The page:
The oldest educational facility in all of northwest Georgia is Spring Place Elementary School which traces its origins to the mission established by the Moravians in 1801—long before there was a Murray County. This school, sponsored by Chief James Vann, was named Spring Place because of the dozens of natural springs that had landmarked the area for hundreds of years. Over more than two centuries, thousands of people have benefited from instruction received at the succeeding schools in this historic town, once the county seat of Murray County.
From the 1970’s through the 1990’s an annual reunion was held to commemorate school days in Spring Place and the tradition was renewed in 2009 when former students, teachers, and staff gathered to honor two special Spring Place teachers—Mrs. Estelle Townsend and Mrs. Jean Ballew. Now the tradition continues—with a twist.
The 2013 Spring Place Community Festival will provide a venue for another reunion—to recognize the many small, rural schools which were eventually consolidated into the Spring Place Elementary of today. The Festival’s theme is “Spring Place: A Legacy in Education” and it will take place on Saturday, August 17 at the OldSpringPlaceMethodistChurch. Activities begin at 8 a.m. and will conclude with the “reunion” at noon.
The “old” Spring Place Elementary was replaced in 1969 by the current school on Leonard Bridge Road, but the old building still stands at the corner of Hwy 225 and Tibbs Bridge Road in Spring Place. This was not the first site for the famed educational institution, however.
The original Springplace (one word back then) Mission School was located off Ellijay Street near what is today called “the old gym site” at the spring which gives the town—and the school—its name. At the turn of the 20th century this was the location of a large school called Lucy Hill Institute. After the county seat was moved to Chatsworth, the former county courthouse in Spring Place became the home of LucyHillHigh School. The last class graduated in 1934 upon the creation of Murray County High.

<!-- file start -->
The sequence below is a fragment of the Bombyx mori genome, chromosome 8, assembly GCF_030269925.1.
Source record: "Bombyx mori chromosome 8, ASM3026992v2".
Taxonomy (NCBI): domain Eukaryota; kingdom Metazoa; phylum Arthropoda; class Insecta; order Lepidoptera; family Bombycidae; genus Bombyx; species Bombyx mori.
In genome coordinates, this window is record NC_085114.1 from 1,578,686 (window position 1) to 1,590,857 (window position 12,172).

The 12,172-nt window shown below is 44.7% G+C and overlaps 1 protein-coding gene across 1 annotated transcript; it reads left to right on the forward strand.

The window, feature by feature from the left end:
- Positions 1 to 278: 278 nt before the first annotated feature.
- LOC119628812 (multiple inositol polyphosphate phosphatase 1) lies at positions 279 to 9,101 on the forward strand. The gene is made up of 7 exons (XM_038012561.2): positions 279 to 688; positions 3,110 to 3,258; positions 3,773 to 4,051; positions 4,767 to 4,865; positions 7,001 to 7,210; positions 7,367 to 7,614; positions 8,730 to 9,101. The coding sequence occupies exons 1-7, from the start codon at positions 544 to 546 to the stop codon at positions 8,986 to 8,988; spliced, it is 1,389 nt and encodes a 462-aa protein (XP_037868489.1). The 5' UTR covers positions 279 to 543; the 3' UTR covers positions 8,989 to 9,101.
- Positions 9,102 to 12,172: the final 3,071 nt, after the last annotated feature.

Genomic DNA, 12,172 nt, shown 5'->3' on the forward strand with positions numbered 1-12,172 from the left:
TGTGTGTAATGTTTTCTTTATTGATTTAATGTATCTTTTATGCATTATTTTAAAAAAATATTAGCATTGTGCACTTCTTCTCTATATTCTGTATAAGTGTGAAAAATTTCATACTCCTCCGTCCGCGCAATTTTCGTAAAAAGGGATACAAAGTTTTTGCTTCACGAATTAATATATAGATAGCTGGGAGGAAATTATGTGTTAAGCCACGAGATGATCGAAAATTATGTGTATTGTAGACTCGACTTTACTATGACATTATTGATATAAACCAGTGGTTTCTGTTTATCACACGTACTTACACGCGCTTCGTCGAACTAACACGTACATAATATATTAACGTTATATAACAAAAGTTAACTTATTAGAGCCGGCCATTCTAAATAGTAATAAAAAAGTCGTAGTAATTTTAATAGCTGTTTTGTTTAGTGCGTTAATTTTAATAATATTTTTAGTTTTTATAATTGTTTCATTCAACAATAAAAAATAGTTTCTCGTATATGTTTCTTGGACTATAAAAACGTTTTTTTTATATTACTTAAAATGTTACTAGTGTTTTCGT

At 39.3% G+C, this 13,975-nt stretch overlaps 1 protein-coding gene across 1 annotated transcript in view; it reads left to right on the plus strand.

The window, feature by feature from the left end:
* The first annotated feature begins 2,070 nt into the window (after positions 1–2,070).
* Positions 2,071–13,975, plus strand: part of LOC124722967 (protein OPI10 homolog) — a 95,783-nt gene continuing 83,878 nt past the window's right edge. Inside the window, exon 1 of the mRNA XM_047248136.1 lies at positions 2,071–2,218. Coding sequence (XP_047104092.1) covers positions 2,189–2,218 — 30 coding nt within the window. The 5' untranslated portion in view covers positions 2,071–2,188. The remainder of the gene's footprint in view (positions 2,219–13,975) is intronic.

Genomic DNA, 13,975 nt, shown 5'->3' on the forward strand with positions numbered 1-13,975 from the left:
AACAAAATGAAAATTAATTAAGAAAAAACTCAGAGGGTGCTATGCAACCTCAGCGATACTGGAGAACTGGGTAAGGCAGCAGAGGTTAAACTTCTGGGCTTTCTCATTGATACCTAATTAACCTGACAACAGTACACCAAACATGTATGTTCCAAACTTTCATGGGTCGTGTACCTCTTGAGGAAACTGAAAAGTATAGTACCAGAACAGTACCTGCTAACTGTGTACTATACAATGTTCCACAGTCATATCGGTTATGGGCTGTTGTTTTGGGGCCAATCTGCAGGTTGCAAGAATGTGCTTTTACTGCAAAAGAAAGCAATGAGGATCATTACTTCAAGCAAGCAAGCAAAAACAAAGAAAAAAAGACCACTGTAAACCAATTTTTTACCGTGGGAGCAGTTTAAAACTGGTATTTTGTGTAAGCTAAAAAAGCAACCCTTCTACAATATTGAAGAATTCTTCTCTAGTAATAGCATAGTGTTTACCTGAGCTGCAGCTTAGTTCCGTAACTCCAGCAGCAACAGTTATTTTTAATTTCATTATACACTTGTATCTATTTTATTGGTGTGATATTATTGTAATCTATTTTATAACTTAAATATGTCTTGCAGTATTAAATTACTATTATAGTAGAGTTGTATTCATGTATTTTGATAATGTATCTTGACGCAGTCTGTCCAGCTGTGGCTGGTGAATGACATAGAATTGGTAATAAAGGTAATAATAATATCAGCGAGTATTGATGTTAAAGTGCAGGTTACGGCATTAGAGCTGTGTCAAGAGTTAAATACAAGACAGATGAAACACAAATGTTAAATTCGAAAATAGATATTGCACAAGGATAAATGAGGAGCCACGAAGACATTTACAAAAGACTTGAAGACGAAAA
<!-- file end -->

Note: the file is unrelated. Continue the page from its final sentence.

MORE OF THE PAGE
In the 1920’s, the old Institute building was replaced by the brick structure across Hwy 225 from the courthouse while a large wood gymnasium was later erected at the old Institute site. The brick building was enlarged as the courthouse was torn down in 1956. Although the gym burned in the early 1960’s, but that original property is still owned by the Murray County Board of Education. The brick building was eventually sold to private owners.
Through the years, students attended schools variously called Lucy Hill Institute, Lucy Hill High School, Lucy Hill Grammar School, and finally Spring Place (two words!) Elementary. During the 20th century, all of the smaller schools in the southern third of Murray County were consolidated into Spring Place Elementary until it had the highest enrollment of any school ever in the system up to that time.
Most of these country schools were just one- or maybe two-rooms and some existed for just a few years, while others operated for quite some time. A number co-existed with and were even housed in churches like Free Hope, New Hope and Piney Grove. Some had unusual names like Tickle Gizzard, Heppsedam, Cougar, Chigger Hill, or even Bloodtown while others were named for local families like Hookers, Elrod, and Williams, or had place names such as Sugar Creek, Center Hill, Carters, CaseySprings, Southwest, and Ramhurst. A few had names created just for them like Lower Oak Grove, Oakland, and Marble Hill.
Whatever the name and no matter the location, these schools helped provide Murray County youngsters “at least a glimpse of better things” as one former teacher said.
Anyone who attended these facilities is invited to join the reunion crowd at the Festival this year. On special display will be pictures, paintings, and memorbelia from the various schools connected to Spring Place. Former students are asked to share stories and memories.